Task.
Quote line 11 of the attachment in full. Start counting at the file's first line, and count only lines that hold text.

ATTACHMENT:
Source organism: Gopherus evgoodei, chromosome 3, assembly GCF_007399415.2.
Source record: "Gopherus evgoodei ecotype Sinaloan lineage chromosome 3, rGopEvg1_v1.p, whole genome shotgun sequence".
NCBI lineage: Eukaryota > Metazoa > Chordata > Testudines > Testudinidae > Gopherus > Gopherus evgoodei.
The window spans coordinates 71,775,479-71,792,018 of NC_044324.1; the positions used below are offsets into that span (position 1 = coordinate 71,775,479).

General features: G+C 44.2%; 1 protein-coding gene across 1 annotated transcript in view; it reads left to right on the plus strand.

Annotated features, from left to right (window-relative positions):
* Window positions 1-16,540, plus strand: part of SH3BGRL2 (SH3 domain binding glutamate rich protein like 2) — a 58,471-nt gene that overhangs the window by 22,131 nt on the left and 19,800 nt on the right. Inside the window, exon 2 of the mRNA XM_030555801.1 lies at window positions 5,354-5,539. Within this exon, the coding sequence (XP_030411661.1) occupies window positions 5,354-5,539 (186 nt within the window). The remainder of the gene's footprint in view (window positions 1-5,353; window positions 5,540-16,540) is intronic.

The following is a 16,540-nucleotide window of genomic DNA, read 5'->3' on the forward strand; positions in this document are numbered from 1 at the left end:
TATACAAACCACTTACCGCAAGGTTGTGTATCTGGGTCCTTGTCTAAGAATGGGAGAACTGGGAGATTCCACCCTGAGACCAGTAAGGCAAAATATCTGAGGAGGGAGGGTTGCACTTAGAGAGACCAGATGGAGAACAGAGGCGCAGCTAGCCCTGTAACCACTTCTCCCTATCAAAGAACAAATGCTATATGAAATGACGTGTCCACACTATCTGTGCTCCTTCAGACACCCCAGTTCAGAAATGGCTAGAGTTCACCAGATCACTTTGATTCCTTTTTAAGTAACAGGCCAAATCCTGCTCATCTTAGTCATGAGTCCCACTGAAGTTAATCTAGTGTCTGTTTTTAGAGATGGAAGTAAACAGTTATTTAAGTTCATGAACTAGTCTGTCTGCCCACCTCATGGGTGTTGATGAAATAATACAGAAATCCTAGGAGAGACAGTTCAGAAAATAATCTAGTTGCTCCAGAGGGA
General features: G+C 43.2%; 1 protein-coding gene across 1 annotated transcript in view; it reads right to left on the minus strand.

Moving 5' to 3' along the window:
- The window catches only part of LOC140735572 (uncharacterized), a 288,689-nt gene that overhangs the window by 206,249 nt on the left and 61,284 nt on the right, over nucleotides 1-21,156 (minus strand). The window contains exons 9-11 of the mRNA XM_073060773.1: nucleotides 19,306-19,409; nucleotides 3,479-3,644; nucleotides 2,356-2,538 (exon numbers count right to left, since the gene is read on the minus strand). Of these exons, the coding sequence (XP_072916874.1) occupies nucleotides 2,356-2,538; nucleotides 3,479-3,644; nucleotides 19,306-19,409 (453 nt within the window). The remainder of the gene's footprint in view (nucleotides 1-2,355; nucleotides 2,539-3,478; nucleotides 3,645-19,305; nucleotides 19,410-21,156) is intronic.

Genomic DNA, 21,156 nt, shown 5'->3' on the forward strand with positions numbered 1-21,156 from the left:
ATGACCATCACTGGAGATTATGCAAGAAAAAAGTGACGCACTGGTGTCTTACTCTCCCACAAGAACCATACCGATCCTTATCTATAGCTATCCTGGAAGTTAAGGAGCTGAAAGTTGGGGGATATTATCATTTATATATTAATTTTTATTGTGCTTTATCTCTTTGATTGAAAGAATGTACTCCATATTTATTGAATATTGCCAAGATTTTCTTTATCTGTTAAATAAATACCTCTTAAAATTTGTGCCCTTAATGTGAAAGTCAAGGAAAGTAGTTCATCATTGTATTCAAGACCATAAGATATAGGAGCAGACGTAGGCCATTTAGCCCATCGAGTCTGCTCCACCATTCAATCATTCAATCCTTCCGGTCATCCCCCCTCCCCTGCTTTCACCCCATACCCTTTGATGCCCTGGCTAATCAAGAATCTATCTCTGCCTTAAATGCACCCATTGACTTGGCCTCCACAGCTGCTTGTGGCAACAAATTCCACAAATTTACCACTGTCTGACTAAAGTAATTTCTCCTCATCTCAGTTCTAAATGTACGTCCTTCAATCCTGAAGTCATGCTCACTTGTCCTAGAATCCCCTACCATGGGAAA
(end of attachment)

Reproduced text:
Moving 5' to 3' along the window: